“People have no idea what time is. They think it’s a line, spinning out from three seconds behind them, then vanishing just as fast into the three seconds of fog just ahead. They can’t see that time is one spreading ring wrapped around another, outward and outward until the thinnest skin of Now depends for its being on the enormous mass of everything that has already died.” Douglas Powers
I had just finished a run and was standing on the front porch with my dog Benji, staring off into space. It was raining, a cold, late fall sort of rain.
Suddenly, a tiny gray and white puffball streaked across my field of vision and landed on the birch tree next to the porch. It was a kinglet. The first of the season. Kinglets live here only in the winter. For them, this is South. Apparently, Lititz, Pennsylvania is the kinglet version of Miami Beach.
Kinglets are carnivores. They eat insects. Even on the coldest days, they somehow find spiders, insect eggs and moth caterpillars to feed on. They weigh about as much as a nickel.
This is how we humans mark time; we notice the date we see the first kinglet, the first snowflake, the first robin of spring. Seeing the kinglet made me think about the passage of time.
Time is a topic studied by only a very few scientists, mostly physicists. It’s something we take for granted, the linear passage of time, but it’s really not always linear at all.
Gravity affects time. That means that a massive object like the earth causes time to warp, which means that time runs slower near the surface of the earth than, say, at the top of the Empire State Building. This is yet another benefit of renting a penthouse apartment in a very tall building. The GPS that you use to get from point A to Point B or the one you wear on your wrist to map your run depends on this phenomenon.
Scientists believe that time began at the Big Bang and travels irreversibly in only one direction, from past to present to future. That’s why we can remember the past but we can’t remember the future.
The irreversibility of time is a big drawback if you ask me (but no one ever has). There have been quite a few instances where I would like to go five minutes back into the past and have a do-over.
There is a concept called entropy, which is a fancy, scientific name for disorder. According to the Second Law of Thermodynamics, entropy always increases in a system over time.
Entropy is why you can scramble an egg, but you can’t unscramble it. An egg has low entropy; a scrambled egg has high entropy. Entropy, like time, travels in one direction. I don’t know why scientists don’t just call entropy “disorder” or even “messiness“. I suspect it’s just to confuse us.
At the beginning of the universe, entropy was very low. It has been increasing ever since. That’s why there is no time before the Big Bang. This is the point at which entropy was equal to zero, a perfectly ordered universe. Talking about the time before the Big Bang would be like asking “What is north of the North Pole?”
This is also the reason why, when I was a teacher, my desk was perpetually covered with papers, seemingly strewn about in a haphazard manner. Oh, I had them arranged in a neat pile at one time, but entropy caused them to rearrange themselves into a jumbled heap. A colleague of mine used to ask me if a paper bomb went off on my desk. “Entropy,” I would reply, sadly shaking my head.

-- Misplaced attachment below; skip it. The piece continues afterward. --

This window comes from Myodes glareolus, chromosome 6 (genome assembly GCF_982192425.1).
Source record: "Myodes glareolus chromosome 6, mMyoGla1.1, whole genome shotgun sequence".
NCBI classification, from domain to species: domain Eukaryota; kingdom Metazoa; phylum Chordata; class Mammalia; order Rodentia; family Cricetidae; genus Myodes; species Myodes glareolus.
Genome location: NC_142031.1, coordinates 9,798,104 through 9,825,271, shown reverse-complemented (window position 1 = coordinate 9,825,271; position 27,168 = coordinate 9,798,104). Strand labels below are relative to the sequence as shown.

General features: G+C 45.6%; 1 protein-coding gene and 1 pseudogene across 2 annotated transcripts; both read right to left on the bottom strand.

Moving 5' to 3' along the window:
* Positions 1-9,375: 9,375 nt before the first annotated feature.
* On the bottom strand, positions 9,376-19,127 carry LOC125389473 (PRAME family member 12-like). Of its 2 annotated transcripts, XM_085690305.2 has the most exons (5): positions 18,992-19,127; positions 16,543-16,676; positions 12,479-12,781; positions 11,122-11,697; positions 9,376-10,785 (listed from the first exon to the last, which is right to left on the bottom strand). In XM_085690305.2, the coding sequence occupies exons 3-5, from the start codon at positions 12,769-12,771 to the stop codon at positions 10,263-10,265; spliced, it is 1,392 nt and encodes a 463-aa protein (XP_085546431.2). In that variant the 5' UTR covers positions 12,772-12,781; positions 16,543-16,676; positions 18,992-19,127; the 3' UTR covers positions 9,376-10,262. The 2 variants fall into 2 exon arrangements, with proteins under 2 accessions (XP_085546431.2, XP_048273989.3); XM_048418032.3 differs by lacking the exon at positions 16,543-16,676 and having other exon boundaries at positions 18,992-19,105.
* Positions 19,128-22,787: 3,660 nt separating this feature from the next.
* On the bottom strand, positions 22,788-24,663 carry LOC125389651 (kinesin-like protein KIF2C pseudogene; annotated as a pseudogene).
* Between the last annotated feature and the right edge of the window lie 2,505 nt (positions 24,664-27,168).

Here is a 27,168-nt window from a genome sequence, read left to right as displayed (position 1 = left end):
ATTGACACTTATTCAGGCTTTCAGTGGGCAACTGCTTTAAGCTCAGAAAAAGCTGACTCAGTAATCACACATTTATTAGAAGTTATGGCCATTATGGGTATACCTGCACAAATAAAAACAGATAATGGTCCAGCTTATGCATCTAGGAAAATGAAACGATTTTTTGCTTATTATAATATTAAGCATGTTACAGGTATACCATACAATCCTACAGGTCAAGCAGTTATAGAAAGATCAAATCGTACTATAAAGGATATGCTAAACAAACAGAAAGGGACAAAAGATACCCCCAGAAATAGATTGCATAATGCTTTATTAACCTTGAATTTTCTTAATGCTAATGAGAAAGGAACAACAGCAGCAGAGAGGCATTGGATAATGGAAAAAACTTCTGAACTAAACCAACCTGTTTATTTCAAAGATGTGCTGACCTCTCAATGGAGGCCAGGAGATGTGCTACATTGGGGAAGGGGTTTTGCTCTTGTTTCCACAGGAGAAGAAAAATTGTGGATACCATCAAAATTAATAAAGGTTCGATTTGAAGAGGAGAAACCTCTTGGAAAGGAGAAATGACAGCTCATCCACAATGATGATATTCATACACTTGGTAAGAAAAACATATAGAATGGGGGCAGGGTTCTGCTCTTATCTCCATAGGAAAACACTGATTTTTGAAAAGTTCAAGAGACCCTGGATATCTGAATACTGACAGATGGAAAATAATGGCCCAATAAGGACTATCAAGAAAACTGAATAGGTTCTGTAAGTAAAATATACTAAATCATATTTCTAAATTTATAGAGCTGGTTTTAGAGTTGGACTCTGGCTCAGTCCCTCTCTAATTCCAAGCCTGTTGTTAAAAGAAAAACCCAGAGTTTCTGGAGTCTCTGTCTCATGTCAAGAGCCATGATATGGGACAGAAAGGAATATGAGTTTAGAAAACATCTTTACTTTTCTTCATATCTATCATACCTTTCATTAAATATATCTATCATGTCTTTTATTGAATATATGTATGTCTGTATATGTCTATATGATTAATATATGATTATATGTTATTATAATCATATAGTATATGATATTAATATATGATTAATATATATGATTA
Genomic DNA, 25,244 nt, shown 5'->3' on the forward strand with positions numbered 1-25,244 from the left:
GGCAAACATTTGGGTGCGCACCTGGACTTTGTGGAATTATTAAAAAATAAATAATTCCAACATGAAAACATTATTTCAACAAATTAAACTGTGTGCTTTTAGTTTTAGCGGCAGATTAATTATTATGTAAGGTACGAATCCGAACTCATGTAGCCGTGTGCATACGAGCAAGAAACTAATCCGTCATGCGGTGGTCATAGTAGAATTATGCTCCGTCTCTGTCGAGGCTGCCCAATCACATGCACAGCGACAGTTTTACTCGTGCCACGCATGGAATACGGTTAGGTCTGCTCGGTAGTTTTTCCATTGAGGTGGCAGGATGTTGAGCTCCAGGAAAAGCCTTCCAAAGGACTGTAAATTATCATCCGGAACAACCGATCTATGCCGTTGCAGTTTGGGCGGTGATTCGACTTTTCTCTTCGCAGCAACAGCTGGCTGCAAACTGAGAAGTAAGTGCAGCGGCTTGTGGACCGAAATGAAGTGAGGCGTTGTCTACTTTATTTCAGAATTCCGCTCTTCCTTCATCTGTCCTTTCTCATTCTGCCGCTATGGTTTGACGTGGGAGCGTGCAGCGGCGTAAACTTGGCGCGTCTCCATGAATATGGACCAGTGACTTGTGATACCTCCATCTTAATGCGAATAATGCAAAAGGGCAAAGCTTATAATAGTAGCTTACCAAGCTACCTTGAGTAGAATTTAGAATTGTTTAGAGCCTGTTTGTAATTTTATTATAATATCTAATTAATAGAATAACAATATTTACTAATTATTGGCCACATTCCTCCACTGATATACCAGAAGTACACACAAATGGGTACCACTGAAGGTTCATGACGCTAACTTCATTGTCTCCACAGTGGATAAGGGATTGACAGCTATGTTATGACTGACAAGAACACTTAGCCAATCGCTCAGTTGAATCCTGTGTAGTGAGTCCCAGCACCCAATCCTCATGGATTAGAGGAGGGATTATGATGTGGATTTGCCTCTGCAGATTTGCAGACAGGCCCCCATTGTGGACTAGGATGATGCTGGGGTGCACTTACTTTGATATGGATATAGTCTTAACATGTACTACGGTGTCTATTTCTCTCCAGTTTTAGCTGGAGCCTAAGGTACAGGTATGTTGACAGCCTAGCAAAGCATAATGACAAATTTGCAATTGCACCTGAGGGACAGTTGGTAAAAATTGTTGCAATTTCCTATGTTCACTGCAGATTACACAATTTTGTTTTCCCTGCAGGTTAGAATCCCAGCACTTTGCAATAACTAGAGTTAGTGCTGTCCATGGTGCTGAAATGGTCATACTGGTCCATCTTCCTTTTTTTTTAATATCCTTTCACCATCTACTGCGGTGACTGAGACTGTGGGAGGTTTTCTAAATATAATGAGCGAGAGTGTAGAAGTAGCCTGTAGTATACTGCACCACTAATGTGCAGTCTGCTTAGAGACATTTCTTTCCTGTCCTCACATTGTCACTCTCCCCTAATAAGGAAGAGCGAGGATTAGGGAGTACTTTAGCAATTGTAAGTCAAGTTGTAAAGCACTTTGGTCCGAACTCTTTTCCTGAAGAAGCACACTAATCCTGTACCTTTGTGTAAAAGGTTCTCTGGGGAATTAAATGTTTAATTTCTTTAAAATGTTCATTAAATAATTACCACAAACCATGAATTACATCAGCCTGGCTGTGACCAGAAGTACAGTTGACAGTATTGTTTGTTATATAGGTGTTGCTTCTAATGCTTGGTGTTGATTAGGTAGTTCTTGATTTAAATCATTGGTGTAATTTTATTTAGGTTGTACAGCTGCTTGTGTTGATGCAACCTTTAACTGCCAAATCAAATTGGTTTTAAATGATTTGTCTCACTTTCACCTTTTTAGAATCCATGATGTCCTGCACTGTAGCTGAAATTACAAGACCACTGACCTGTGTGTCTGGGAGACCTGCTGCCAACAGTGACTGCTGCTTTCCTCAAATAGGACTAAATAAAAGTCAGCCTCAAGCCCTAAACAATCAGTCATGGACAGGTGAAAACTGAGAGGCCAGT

Stephen Hawking, near the end of his remarkable life, thought and wrote about time. The universe is made of essentially three things: mass, energy, and space.
If you consider Einstein’s (E = mc2) equation, energy and mass are interchangeable, so that means there are really only two ingredients that make up our universe, energy and space. “At the moment of the Big Bang, an entire universe came into existence, and with it, space. It all inflated like a big balloon being blown up,” Hawking wrote.
Hawking may have thought about time more than any other human being. Not only was he a brilliant scientist, but he also suffered from amyotrophic lateral sclerosis, for which he was diagnosed in his 20s.
He was not expected to survive much beyond 30. Time was precious to him, so he made a conscious decision to appreciate every moment, to explore the universe with his mind, and to make each second count. “After my expectations had been reduced to zero, every new day became a bonus, and I began to appreciate everything I did have,” he explained.
Hawking died in March at age 76, far outliving all predictions of his life expectancy.
We all have a limited amount of time. Even though we may not live day to day with an imminent death sentence as Hawking did, our time here on earth is finite.
Living our lives passionately and intentionally, as Hawking did, allows us to make the most of the time we have.
Each day is a gift. There is nothing more important, more valuable than time. Make sure you are spending your time wisely, because, after all, time is all we have.
So be kind, play outside, give generously to friends, family, and charity, appreciate art and nature, smile at children, express your love, count your blessings, and learn, learn, never stop learning,
As for me, I think I will spend more time with Benji on the porch, staring off into space, watching the rain, and thinking about time and other weighty matters.
He has made everything beautiful in its time. He has also set eternity in the human heart; yet no one can fathom what God has done from beginning to end. Ecclesiastes 3:11
I am linking up with My Random Musings for Anything Goes, Denyse Whelan Blogs for Life This Week, Esme Salon for Senior Salon, Bethere2day for Wordless Wednesday, and Random-osity for The Good, The Random, The Fun.